|Much unhappiness has come into the world because of bewilderment and things left unsaid. - Dostoevsky|
RFE/RL NEWSLINE Vol 1, No. 93, Part I, 12 August 1997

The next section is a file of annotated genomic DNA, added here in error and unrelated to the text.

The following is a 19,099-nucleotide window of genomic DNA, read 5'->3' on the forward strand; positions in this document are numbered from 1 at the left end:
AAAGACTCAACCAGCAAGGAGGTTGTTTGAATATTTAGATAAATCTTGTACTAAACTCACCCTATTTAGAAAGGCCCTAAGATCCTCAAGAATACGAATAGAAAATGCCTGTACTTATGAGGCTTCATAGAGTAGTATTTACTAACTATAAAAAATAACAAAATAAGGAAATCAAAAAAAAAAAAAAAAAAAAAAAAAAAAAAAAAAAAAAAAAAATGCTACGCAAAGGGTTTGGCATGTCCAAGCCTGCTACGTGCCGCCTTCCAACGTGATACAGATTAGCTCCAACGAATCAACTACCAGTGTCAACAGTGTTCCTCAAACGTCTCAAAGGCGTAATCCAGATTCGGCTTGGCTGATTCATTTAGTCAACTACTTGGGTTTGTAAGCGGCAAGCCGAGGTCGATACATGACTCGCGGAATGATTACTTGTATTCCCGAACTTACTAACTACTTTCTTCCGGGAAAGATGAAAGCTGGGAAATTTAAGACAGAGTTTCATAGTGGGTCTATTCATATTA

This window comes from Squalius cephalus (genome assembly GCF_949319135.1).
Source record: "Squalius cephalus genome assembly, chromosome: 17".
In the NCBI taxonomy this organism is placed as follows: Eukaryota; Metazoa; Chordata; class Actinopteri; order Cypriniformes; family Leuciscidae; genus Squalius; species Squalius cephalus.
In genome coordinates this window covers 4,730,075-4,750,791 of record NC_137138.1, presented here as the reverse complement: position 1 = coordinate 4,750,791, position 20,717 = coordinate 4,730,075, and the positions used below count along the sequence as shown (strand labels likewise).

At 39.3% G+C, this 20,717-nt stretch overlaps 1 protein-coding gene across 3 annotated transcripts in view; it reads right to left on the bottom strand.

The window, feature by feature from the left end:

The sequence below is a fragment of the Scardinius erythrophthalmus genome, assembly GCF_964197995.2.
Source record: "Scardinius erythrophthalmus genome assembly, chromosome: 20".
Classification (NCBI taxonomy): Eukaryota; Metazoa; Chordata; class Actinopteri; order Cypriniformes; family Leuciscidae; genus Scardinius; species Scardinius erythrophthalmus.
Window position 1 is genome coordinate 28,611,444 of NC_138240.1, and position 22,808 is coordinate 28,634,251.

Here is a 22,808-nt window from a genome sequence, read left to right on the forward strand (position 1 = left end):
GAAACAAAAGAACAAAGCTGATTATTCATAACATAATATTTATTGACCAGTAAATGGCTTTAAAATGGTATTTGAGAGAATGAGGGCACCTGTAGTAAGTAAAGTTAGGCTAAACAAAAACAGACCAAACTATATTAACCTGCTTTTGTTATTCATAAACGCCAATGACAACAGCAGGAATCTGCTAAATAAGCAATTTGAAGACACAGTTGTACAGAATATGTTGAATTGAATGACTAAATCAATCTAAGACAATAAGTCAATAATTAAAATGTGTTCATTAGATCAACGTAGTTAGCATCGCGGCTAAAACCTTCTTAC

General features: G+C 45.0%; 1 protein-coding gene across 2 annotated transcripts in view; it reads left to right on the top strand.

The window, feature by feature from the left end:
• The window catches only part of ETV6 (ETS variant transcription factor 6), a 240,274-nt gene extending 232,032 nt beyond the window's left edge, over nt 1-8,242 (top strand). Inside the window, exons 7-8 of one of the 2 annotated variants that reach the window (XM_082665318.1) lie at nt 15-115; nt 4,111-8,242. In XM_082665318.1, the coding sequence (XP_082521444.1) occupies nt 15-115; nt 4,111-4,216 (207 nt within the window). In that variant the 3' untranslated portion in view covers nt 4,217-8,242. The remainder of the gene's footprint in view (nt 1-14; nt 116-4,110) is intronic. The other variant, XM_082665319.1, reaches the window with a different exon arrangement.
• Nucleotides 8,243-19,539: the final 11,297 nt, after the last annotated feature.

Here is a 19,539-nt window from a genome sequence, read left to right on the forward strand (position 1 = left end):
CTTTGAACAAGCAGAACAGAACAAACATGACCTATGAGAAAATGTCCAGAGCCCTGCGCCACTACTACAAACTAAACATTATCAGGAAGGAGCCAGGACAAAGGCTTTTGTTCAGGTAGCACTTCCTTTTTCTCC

This is Part I of Radio Free Europe/Radio Liberty's Newsline. Part I is a compilation of news concerning Russia, Transcaucasia and Central Asia. Part II, covering Central, Eastern, and Southeastern Europe, is distributed simultaneously as a second document. Back issues of RFE/RL NewsLine are available through RFE/RL's WWW pages: http://www.rferl.org/newsline/search/ Back issues of the OMRI Daily Digest are available through OMRI's WWW pages: http://www.omri.cz/ xxxxxxxxxxxxxxxxxxxxxxxxxxxxxxxxxxxxxxxxxxxxxxxxxxxxxxxx Headlines, Part I *NORILSK DEAL SIGNED, AS MORE SHOTS FIRED IN INFORMATION WAR *MOP-UP CONTINUES IN WEST TAJIKISTAN, WHILE FIGHTING DIMINISHES IN SOUTH *MORE KARABAKH PEACE TALKS xxxxxxxxxxxxxxxxxxxxxxxxxxxxxxxxxxxxxxxxxxxxxxxxxxxxxxxx RUSSIA NORILSK DEAL SIGNED... The government has signed a deal on the 5 August sale of a 38 percent stake in Norilsk Nickel to the Svift company, but there were conflicting reports on when the document was signed. A government spokesman told ITAR-TASS on 11 August that Svift and government officials signed the deal sometime after representatives of the Procurator-General's Office, State Property Committee, and Russian Federal Property Fund had informed Prime Minister Viktor Chernomyrdin on 9 August that no laws were violated during the Norilsk auction. (This report contradicted an earlier ITAR-TASS report on 11 August, which said those officials had not yet submitted their conclusions to Chernomyrdin.) "Kommersant-Daily" on 12 August claimed that the deal transferring the Norilsk stake to Svift, which is linked to Oneksimbank, was signed on 8 August immediately after government officials told Chernomyrdin that the sale was conducted in full compliance with the law. ...AS MORE SHOTS FIRED IN INFORMATION WAR. "Segodnya" on 12 August noted that while the Procurator-General's Office agreed that there are no legal grounds for challenging the Norilsk auction in court, the procuracy's report to Chernomyrdin cited shortcomings in Russia's privatization legislation. The same day, long-time "Izvestiya" journalist Mikhail Berger published a separate article in "Segodnya" arguing that the 1995 agreements under which Oneksimbank acquired management rights over the Norilsk shares were "detrimental and unfair but, within the framework of those unfair rules, everything [connected with the 5 August sale] was honest." Berger argued further that in selling the Norilsk stake, the government had been forced to choose between "the rules" and "fairness," owing to badly-drafted privatization legislation and rules for loans-for-shares deals. Those loans-for-shares rules had been "dictated" by Oneksimbank, Berger claimed. Vladimir Gusinskii's Media-Most group owns "Segodnya," while Oneksimbank is a major shareholder in "Izvestiya." KORZHAKOV DISCUSSES MEMOIRS. Declaring that the people have a right "to know the truth" about their leaders, State Duma deputy Aleksandr Korzhakov on 12 August told journalists about his new book, "Boris Yeltsin: From Dawn to Sunset," RFE/RL's Moscow bureau reported. Korzhakov, former head of the Presidential Security Service and a close confidante of President Boris Yeltsin, declined to talk about the book's contents in detail but said it will appear in shops by 15 August. He claimed that individuals representing Security Council Deputy Secretary Boris Berezovskii had offered him $5 million not to publish the book. Korzhakov also charged that the authorities tried to pressure Russian publishers not to print the book (see "RFE/RL Newsline," 8 August 1997). Excerpts from Korzhakov's book that were published in London's "The Times" on 3 August depicted Yeltsin as having a chronic drinking problem and offered an unflattering portrayal of the president's younger daughter, Tatyana Dyachenko. NEW COMMANDER OF INTERIOR MINISTRY TROOPS APPOINTED. Col.- Gen. Leontii Shevtsov, who since October 1995 has commanded the Russian contingent serving with the UN peacekeeping force in Bosnia, has been appointed deputy interior minister and commander of the Interior Ministry troops, Russian media reported on 11 August. The 51-year-old Shevtsov is a graduate of the Tashkent Higher Military Command College, the Frunze Academy, and the General Staff Academy, according to "Nezavisimaya gazeta" on 12 August. He served in East Germany as commander of a tank battalion and as chief of staff of the combined Russian forces in Chechnya from December 1994 to April 1995. Shevtsov replaces Col.-Gen. Anatolii Shkirko, who was reported to have retired "for health reasons" (see "RFE/RL Newsline," 10 July 1997). SERGEEV SEEKS TO ASSUAGE FEARS ON MILITARY REFORM. Defense Minister Igor Sergeev on 11 August told commanders and officers of the Far East Military District in Khabarovsk that military reform will seek to provide "the highest possible level of military security" without exceeding "feasible expenditures," ITAR-TASS reported. Sergeev also stopped in Kamchatka and is to visit military installations in Chita and Novosibirsk. According to the 12 August "Nezavisimaya gazeta," the Far East, Trans-Baikal, and Siberian Military Districts, along with the Pacific Fleet, have the worst wage arrears problems in the armed forces, with backlogs of up to four months. Speaking in Moscow on 7 August, Sergeev promised that wage arrears to military personnel will be paid by 20 August, before the 1 September deadline imposed by a recent presidential decree, Russian news agencies reported. Sergeev added that as military reforms are implemented, spending on soldiers' wages and benefits will increase. ROKHLIN'S MOVEMENT TO JOIN PLANNED OPPOSITION PROTESTS. Duma Defense Committee Chairman Lev Rokhlin says that this fall, his movement to support the armed forces and defense industry will join with other opposition parties to "lead the people out into the streets and stay there until the president and government resign," Interfax reported on 11 August. Rokhlin -- formally still a member of the pro-government Our Home Is Russia Duma faction -- said he plans to discuss possible cooperation with the Communist, Yabloko, and Liberal Democratic Party of Russia Duma factions. The communist opposition has strongly supported Rokhlin's recent initiatives (see "RFE/RL Newsline," 5 and 7 August 1997). Rokhlin also said his movement has formed 35 regional branches and hopes to establish another 35 by September. In order to be registered as an all-Russian public organization, a movement must have branches in at least 45 of Russia's 89 regions. FOREIGN BANKS TO FINANCE RUSSIAN SPACE PROGRAM. Speaking at the Moscow-based Khrunichev State Space Research and Production Center on 8 August, Yeltsin pledged that Russia will meet its obligations for the construction of the "Alpha" international space station, Russian news agencies reported. Yeltsin also said that he favored centralizing management of the country's space industry. A presidential decree will allow the Finance Ministry to borrow $99.5 million this year from foreign banks to allow the Russian Space Agency to finance the "Alpha" project. Those loans will be backed by government guarantees. Earlier this year, Russian Space Agency head Yurii Koptev said four Russian banks would lend some $140 million toward further construction of "Alpha" (see "RFE/RL Newsline," 14 and 30 April 1997). Because of funding problems on the Russian side, the scheduled launch of the first module of the station has been delayed from November 1997 until June 1998. CATHOLICISM TO BE ADDED TO LIST OF "TRADITIONAL" RUSSIAN RELIGIONS? Speaking in St. Petersburg, Duma Speaker Gennadii Seleznev predicted that when the law on religious organizations is amended, Catholicism will be named among Russia's "traditional religions," ITAR-TASS reported on 11 August. The initial version of the law, vetoed by Yeltsin in July, listed only the Russian Orthodox Church, Islam, Judaism, and Buddhism as traditional religions. The Vatican urged Yeltsin to veto the law. Yeltsin has called on representatives of the presidential administration, the parliament, and the Russian Orthodox Church to submit a revised draft of the law by 1 September. Patriarch of Moscow and All Russia Aleksii II has argued that Catholicism cannot be considered a traditional religion for today's Russia, since before 1917, most Catholics in the Russian empire lived on territory that is no longer part of Russia (see "RFE/RL Newsline," 5 and 7 August 1997). HALF OF RUSSIANS AGAINST SPECIAL STATUS FOR MEMBERS OF RUSSIAN ORTHODOX CHURCH. In a recent nationwide poll of 1600 Russians by the All-Russian Center for the Study of Public Opinion (VCIOM), 49 percent of respondents said members of the Russian Orthodox Church should not have a higher legal status than atheists or representatives of other religious groups, "Izvestiya" reported on 9 August. Some 27 percent of respondents said members of the Russian Orthodox Church should have a special status under the law, while 14 percent expressed no opinion. Article 14 of the constitution declares that all religious groups are equal under the law. ENVIRONMENTALISTS PROTEST NUCLEAR PLANT UNDER CONSTRUCTION IN ROSTOV. Some 150 environmental activists have again blocked the road leading to a nuclear power plant under construction in Volgodonsk (Rostov Oblast), RFE/RL's Moscow bureau reported on 11 August. Construction of the plant was halted in 1990, but the Atomic Energy Ministry decided last year to resume construction. In a telephone interview with RFE/RL, Sergei Fomichev of the group Defenders of the Rainbow said the protesters are demanding an oblast-wide referendum on the plant. (Citizens of Kostroma Oblast voted overwhelmingly against building a nuclear plant in a similar referendum last December.) In the 6 August "Izvestiya," Fomichev described how some 30 protesters blocking the road to the Volgodonsk plant were beaten up on 29 July. "Segodnya" on 7 August quoted officials in the Atomic Energy Ministry as saying the Rostov environmentalists instigated the 29 July incident and are in the pay of foreign sources. TWO RUSSIAN OIL COMPANIES TO PURCHASE IRAQI CRUDE. The Russian oil companies Zarubezhneft (Nostro) and Alfa-Ekho have concluded agreements with Iraq's state oil company SOMO to purchase Iraqi oil under the "oil for food" scheme, Russian media reported. Both contracts must be approved by the UN. Zarubezhneft is to buy 740,000 metric tons, which it intends to transport from Kirkuk in northern Iraq to the Turkish terminal at Ceyhan later in August. Alfa-Ekho will buy 354,000 metric tons, according to Interfax. LUKASHENKA PROPOSES BELARUS AS VENUE FOR MASKHADOV- YELTSIN MEETING. Belarusian President Alyaksandr Lukashenka has proposed that the planned meeting between Yeltsin and Chechen President Aslan Maskhadov take place in Minsk, Interfax reported on 11 August. Maskhadov's deputy, Vakha Arsanov, told journalists that the Chechen leadership considers either Belarus or Azerbaijan an acceptable venue, Turan and Interfax reported. But Yeltsin's press spokesman Sergei Yastrzhembskii said on11 August that the meeting will take place in Moscow, according to "Nezavisimaya gazeta" on 12 August. Yastrzhembskii said the talks would focus on why earlier agreements are not being implemented. The Chechen side wants to sign an "inter-state treaty" between Russia and the Chechen Republic. On 11 August, Maskhadov traveled to neighboring Ingushetia where he discussed the overall situation in the North Caucasus with his Ingush counterpart, Ruslan Aushev. CHECHENS WILL TRY TO OBTAIN JOURNALISTS' RELEASE. Maskhadov's press secretary Kazbek Khadzhiev said on 11 August that Grozny hopes to secure the release of five Russian journalists abducted in Chechnya over the past three months before the planned Yeltsin-Maskhadov meeting, ITAR-TASS and dpa reported. Vladimir Lukin, the chairman of the Russian State Duma Foreign Affairs Committee, told ITAR-TASS that "no serious accords" between Moscow and Grozny should be signed until all Russians held hostage in Chechnya are freed. TYPHOID OUTBREAK REPORTED IN DAGESTAN. Some 168 people, including 64 children have been hospitalized with suspected typhoid fever in Dagestan, Russian media reported. The first four cases of typhoid in Dagestan this year were reported in May in the town of Kaspiisk, but almost all those affected in the current outbreak are from the village of Tebekhmakhi in Akush Raion. The suspected cause of the outbreak is contaminated supplies of drinking water. TRANSCAUCASUS AND CENTRAL ASIA MOP-UP CONTINUES IN WEST TAJIKISTAN... Forces of the presidential guard are continuing to strengthen their positions in the western regions of Gissar, Shahkr-i Naw, and Tursunzade , according to RFE/RL correspondents. Troops under the command of the guard's commander, Sukhrob Kasymov, have forced armed units of Customs Minister Yakub Salimov and of Col. Mahmud Khudaberdiyev, commander of the army's rapid reaction force, into gorges of the nearby mountains and toward the Uzbek border. Uzbekistan has closed that frontier and strengthened its forces there. Tajik army troops loyal to the government have taken control of on the Tajik side of the border. There is still no official figure for the number of dead and wounded during this latest outbreak of fighting. The government claims to have taken full control of Tursunzade and the aluminum plant in the city. In Dushanbe, where the fighting started on 9 August, the head of the city's police has been fired for failing to take adequate measures to put down the conflict. ...WHILE FIGHTING DIMINISHES IN SOUTH. Tajik government reconnaissance planes show that forces loyal to Col. Khudaberdiyev, have pulled back from their positions in the Fakhrabad Pass, 35 kilometers south of Dushanbe, RFE/RL correspondents reported. Khudaberdiyev claims that those planes bombed positions in Kalininabad on 12 August, preventing the colonel from taking part in negotiations with the head of the CIS peacekeeping force. Russia's NTV on 12 August reported that he does not have sufficient forces left "to put up serious resistance." Commander of the presidential guard Sukhrob Kasymov told NTV that there was fighting in the city of Kurgan-Teppe, where Khudaberdiyev's headquarters is located, and that the city has been under artillery fire since the night of 11 August. He added that he expects to have order restored in "two or three days." RUSSIAN TROOPS, UTO PROMISE NEUTRALITY. Russian officials in Moscow and a United Tajik Opposition (UTO) leader say they will remain neutral in the current problems in Tajikistan. Russian Foreign Ministry spokesman Valerii Nesterushkin told ITAR-TASS on 11 August that while the Russian military and border guards in Tajikistan "are taking measures to prevent casualties," the response of the Tajik government leads him to believe that the fighting there can be localized. Interfax quoted an unnamed "top" Russian official at the Defense Ministry as saying CIS peacekeepers are not interfering in the conflict. Vladimir Lukin, chairman of the Russian State Duma Foreign Affairs Committee, told Ekho Moskvy that Russian soldiers in Tajikistan have not been targeted in the latest outbreak of fighting but that participation in an "active fashion" might lead some forces to "immediately turn on us." UTO deputy leader Ali Akbar Turajonzoda told Voice of Free Tajikistan that his forces will also remain neutral. KAZAKHSTAN COMPLAINS ABOUT RUSSIAN CUSTOMS. The chairman of Kazakhstan's State Custom's Committee, Gani Kasymov, has sent a letter of protest to Russian customs officials complaining about violations of trade agreements, RFE/RL correspondents in Kazakhstan reported on 12 August. Russian customs workers have been levying taxes on goods transported by trucks from Kazakhstan. Both countries are members of the four-country customs union (together with Kyrgyzstan and Belarus) and are freed from such taxation. Russia officials have said the practice will be stopped immediately. RUSSIAN AMBASSADOR MEETS WITH KAZAKH DEMONSTRATORS. Russian Ambassador to Kazakhstan Valerii Nikolaenko on 11 August met with Kazakh journalists demonstrating outside the Russian Embassy on 9 August, RFE/RL correspondents reported. The journalists wanted to show solidarity with Russian journalists currently detained in Belarus. They also demanded that their Russian colleagues be released immediately. Nikolaenko said he had been unable to meet with the journalists on 9 August because he had not been in the capital. He also said the Russian government is closely monitoring the situation. MORE KARABAKH PEACE TALKS SCHEDULED? The U.S. intends in the immediate future to intensify its efforts to achieve a political settlement of the Karabakh conflict, AFP reported on 11 August, citing an unnamed U.S. State Department source. He said that "very serious discussions" will be held following the presidential elections in the self-proclaimed Nagorno-Karabakh Republic on 1 September. An article in the Armenian state newspaper "Hayastani Hanrapetutyun" on 6 August argued that Armenian society must accept that "mutual concessions on key issues" are necessary to resolve the conflict. The article sparked widespread speculation that the Armenian leadership is preparing to make substantive concessions. Writing in "Hayots ashkhar" on 7 August, Samvel Babayan, the commander-in-chief of the Karabakh Armenian armed forces, rejected such speculation. He asserted that "even if such a document is signed, it won't be implemented." TURKEY WANTS A STAKE IN RECENT US-AZERBAIJAN OIL AGREEMENTS. The Turkish state oil company TPAO is lobbying to be included in at least one of the four new agreements signed by Azerbaijan's state oil company SOCAR and major U.S. oil companies earlier this month, according to the "Turkish Daily News" on 12 August, quoting a statement released by the Turkish energy ministry. Turkey is a participant in only one of the five international consortiums created to date to exploit Azerbaijan's Caspian oil. TPAO has a 6.75 percent stake in the consortium developing the Azeri, Chirag, and Gyuneshli fields. ETHNIC GEORGIAN REFUGEES FROM ABKHAZIA ISSUE NEW ULTIMATUM... Representatives of the ethnic Georgians forced to flee Abkhazia during the 1992-93 war held a congress in Tbilisi on 8-9 August, "Nezavisimaya gazeta" reported on 12 August. The participants adopted a 16-point resolution declaring Abkhazia and South Ossetia "annexed territories" and the Russian peacekeeping forces currently deployed there "an army of occupation." They also called for the annulment of the treaty permitting Russia to maintain military bases in Georgia and for Tbilisi to quit the CIS, according to Interfax. The congress participants threatened a "confrontation" with the Georgian authorities if those demands are not met within one month. On 11 August, Georgian President Eduard Shevardnadze assured the fugitives in his weekly radio address that "until we return Abkhazia [to Georgian jurisdiction], we are all refugees." ...WHILE SHEVARDNADZE QUERIES POINT OF PLANNED MEETING WITH YELTSIN. Shevardnadze has warned that the withdrawal from Abkhazia of the Russian peacekeeping force, whose mandate expired on 31 July, "would inevitably lead to a new conflict." He also said that he would meet in Moscow with Russian President Boris Yeltsin and Abkhaz President Vladislav Ardzinba only in order to sign a document on resolving the conflict that is acceptable to both sides. Shevardnadze has approved Yeltsin's still unpublished proposals, while Ardzinba wants to use an earlier protocol drafted by the Russian Foreign Ministry as a basis for further negotiations. Russian Foreign Minister Yevgenii Primakov met with Ardzinba for several hours in the Black Sea coast resort of Sochi on 9 August, according to "Nezavisimaya gazeta" on 12 August. No details of their talks have been released, however. xxxxxxxxxxxxxxxxxxxxxxxxxxxxxxxxxxxxxxxxxxxxxxxxxxxxxxxx Copyright (c) 1997 RFE/RL, Inc. 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